Tag Archives: public transit

Port Authority System Wide Map, Summer 2018

31 Aug


Port Authority releases a system wide map.

View it here.

I really got nothing more to say, other than finally.

Also coming soon: real time data, that may or may not be better than Transit App.


Trolley lines that survived to the end of 1957

28 Aug

Someone made a Google Map of every trolley line in the US that survived to the end of 1957.

Here’s a screencap of Pittsburgh.

In 1956, the Pa. General Assembly consolidated the companies by creating the Port Authority of Allegheny County, which transitioned from streetcars to buses, mainly to save money in operations and maintenance, per WESA.

See the full map here.

Once there, you can click on a line for more info and abandonment dates.

Then you can cry.

Subway that never was, 1926

1 Mar


Click to make BIG

From the annals of the newly formed, but now extinct, “Department of City Transit.” The actual name of the document is:  Communication from the City Transit Commission of Pittsburgh to the Mayor and City Council, containing a Report on a plan for financing initial subway construction in Pittsburgh. This one is from March 1926, building upon a previous report from 1917.

The document goes on to describe the “diagrammatical representation of a future comprehensive rapid transit system for Pittsburgh and we recommend that the first rapid transit unit of this system to be completed should be the so-called Fifth Avenue line from the North Side to the East End.” The northern terminus would be “either at Ohio Street or at North Avenue. The eastern terminal “would probably be at Frankstown Avenue near Dallas Avenue.”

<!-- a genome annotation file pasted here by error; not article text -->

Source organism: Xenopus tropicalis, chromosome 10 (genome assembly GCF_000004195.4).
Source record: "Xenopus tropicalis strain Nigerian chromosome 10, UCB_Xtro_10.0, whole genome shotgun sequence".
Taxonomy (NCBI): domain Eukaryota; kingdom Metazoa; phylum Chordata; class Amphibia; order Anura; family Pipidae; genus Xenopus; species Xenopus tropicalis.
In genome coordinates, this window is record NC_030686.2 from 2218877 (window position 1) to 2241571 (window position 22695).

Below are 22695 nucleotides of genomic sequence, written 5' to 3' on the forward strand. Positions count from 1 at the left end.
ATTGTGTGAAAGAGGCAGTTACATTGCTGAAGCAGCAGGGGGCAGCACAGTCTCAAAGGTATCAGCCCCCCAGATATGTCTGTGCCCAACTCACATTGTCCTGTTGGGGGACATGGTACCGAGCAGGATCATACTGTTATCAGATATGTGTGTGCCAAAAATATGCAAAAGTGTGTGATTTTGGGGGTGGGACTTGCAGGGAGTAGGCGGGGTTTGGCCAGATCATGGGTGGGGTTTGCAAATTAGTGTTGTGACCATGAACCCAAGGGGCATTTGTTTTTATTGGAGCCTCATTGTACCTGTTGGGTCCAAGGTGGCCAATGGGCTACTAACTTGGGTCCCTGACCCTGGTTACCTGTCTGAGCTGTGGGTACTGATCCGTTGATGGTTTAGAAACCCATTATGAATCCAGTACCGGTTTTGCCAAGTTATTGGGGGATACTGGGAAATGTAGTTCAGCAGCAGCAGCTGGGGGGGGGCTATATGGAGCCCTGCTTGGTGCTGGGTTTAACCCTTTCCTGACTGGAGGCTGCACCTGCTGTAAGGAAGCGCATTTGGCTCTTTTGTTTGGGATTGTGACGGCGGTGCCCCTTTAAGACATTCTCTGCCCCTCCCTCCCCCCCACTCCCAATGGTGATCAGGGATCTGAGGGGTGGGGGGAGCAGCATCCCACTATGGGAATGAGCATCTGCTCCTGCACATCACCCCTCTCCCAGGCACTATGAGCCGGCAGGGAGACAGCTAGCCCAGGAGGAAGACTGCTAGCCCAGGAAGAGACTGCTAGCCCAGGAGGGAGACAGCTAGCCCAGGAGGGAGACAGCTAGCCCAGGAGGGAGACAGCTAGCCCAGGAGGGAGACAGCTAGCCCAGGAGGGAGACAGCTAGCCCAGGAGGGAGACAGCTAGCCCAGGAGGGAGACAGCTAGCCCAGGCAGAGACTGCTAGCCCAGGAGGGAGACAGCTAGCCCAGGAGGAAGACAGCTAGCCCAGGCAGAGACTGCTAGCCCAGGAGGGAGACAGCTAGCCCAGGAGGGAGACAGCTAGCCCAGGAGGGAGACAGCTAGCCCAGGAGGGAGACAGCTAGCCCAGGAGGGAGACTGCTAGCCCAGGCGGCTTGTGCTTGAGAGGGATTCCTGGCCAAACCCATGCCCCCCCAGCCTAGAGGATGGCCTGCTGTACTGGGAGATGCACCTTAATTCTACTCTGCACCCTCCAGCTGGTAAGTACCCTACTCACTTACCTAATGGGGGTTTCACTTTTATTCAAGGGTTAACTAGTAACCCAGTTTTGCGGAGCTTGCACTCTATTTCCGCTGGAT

This line would follow Federal Street…and would pass under the Allegheny River through subaqueous tunnels….The line would follow Sixth Street to Liberty Avenue and thence pass under private property to Fifth Avenue on the remainder of its route throught the central business district and thence proceed through the through the Oakland District to Craig Street at Fifth Avenue. After passing under private property to Neville Street, it would follow Ellsworth Avenue to Devonshire Street and thence proceed, mostly under private property to Center Avenue west of Liberty Avenue. It would follow Center Avenue to Penn Avenue in East Liberty and thence follow Frankstown Avenue to a terminal near Dallas.

While fun to imagine what Pittsburgh would look like if this had happened, it mostly fills me with sadness. Nearly 100 years later, the best we can come up with to replicate this is Bus Rapid Transit, and only to Oakland. Bummer.

Port Authority Bus Location Map

26 Nov

Screen Shot 2014-11-26 at 1.04.07 AM

This is so awesome and so overdue. Add a route, see where the bus is. Perfect for winter. Also, you there is an arrival time estimator. Riding the bus just got more convenient.


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